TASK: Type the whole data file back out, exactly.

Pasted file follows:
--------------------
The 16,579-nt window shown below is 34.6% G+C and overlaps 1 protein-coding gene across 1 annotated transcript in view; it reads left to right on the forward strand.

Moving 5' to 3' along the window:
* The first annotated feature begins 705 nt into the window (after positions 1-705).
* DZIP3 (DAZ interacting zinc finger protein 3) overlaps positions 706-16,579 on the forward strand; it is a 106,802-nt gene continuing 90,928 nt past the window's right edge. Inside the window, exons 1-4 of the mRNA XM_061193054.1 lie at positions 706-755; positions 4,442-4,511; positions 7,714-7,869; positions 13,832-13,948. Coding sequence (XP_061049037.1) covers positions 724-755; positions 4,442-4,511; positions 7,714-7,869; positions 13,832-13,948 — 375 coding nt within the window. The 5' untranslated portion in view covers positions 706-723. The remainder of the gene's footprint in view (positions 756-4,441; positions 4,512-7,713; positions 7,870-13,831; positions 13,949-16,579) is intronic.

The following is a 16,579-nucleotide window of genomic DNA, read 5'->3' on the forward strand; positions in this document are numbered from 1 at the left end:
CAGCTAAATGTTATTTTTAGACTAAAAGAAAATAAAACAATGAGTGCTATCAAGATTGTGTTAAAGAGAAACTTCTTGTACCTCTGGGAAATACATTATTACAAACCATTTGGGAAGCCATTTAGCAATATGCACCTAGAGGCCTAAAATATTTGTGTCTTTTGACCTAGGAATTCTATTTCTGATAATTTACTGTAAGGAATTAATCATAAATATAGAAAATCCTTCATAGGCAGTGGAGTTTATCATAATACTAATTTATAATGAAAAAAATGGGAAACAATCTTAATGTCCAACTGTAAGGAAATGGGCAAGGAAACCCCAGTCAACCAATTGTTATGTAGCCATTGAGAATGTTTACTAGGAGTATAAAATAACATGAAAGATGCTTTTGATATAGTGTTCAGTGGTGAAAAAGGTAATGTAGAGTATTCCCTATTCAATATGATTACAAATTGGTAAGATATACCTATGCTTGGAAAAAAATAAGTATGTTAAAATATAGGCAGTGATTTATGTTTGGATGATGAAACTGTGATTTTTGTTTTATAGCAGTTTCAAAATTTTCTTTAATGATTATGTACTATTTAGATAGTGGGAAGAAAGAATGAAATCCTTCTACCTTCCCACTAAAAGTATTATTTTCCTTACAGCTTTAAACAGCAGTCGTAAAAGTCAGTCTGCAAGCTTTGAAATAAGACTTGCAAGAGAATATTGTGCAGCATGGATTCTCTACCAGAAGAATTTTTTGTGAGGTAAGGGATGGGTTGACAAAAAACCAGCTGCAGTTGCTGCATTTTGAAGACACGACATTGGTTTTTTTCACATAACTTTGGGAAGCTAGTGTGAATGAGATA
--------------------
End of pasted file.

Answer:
The 16,579-nt window shown below is 34.6% G+C and overlaps 1 protein-coding gene across 1 annotated transcript in view; it reads left to right on the forward strand.

Moving 5' to 3' along the window:
* The first annotated feature begins 705 nt into the window (after positions 1-705).
* DZIP3 (DAZ interacting zinc finger protein 3) overlaps positions 706-16,579 on the forward strand; it is a 106,802-nt gene continuing 90,928 nt past the window's right edge. Inside the window, exons 1-4 of the mRNA XM_061193054.1 lie at positions 706-755; positions 4,442-4,511; positions 7,714-7,869; positions 13,832-13,948. Coding sequence (XP_061049037.1) covers positions 724-755; positions 4,442-4,511; positions 7,714-7,869; positions 13,832-13,948 — 375 coding nt within the window. The 5' untranslated portion in view covers positions 706-723. The remainder of the gene's footprint in view (positions 756-4,441; positions 4,512-7,713; positions 7,870-13,831; positions 13,949-16,579) is intronic.

The following is a 16,579-nucleotide window of genomic DNA, read 5'->3' on the forward strand; positions in this document are numbered from 1 at the left end:
CAGCTAAATGTTATTTTTAGACTAAAAGAAAATAAAACAATGAGTGCTATCAAGATTGTGTTAAAGAGAAACTTCTTGTACCTCTGGGAAATACATTATTACAAACCATTTGGGAAGCCATTTAGCAATATGCACCTAGAGGCCTAAAATATTTGTGTCTTTTGACCTAGGAATTCTATTTCTGATAATTTACTGTAAGGAATTAATCATAAATATAGAAAATCCTTCATAGGCAGTGGAGTTTATCATAATACTAATTTATAATGAAAAAAATGGGAAACAATCTTAATGTCCAACTGTAAGGAAATGGGCAAGGAAACCCCAGTCAACCAATTGTTATGTAGCCATTGAGAATGTTTACTAGGAGTATAAAATAACATGAAAGATGCTTTTGATATAGTGTTCAGTGGTGAAAAAGGTAATGTAGAGTATTCCCTATTCAATATGATTACAAATTGGTAAGATATACCTATGCTTGGAAAAAAATAAGTATGTTAAAATATAGGCAGTGATTTATGTTTGGATGATGAAACTGTGATTTTTGTTTTATAGCAGTTTCAAAATTTTCTTTAATGATTATGTACTATTTAGATAGTGGGAAGAAAGAATGAAATCCTTCTACCTTCCCACTAAAAGTATTATTTTCCTTACAGCTTTAAACAGCAGTCGTAAAAGTCAGTCTGCAAGCTTTGAAATAAGACTTGCAAGAGAATATTGTGCAGCATGGATTCTCTACCAGAAGAATTTTTTGTGAGGTAAGGGATGGGTTGACAAAAAACCAGCTGCAGTTGCTGCATTTTGAAGACACGACATTGGTTTTTTTCACATAACTTTGGGAAGCTAGTGTGAATGAGATA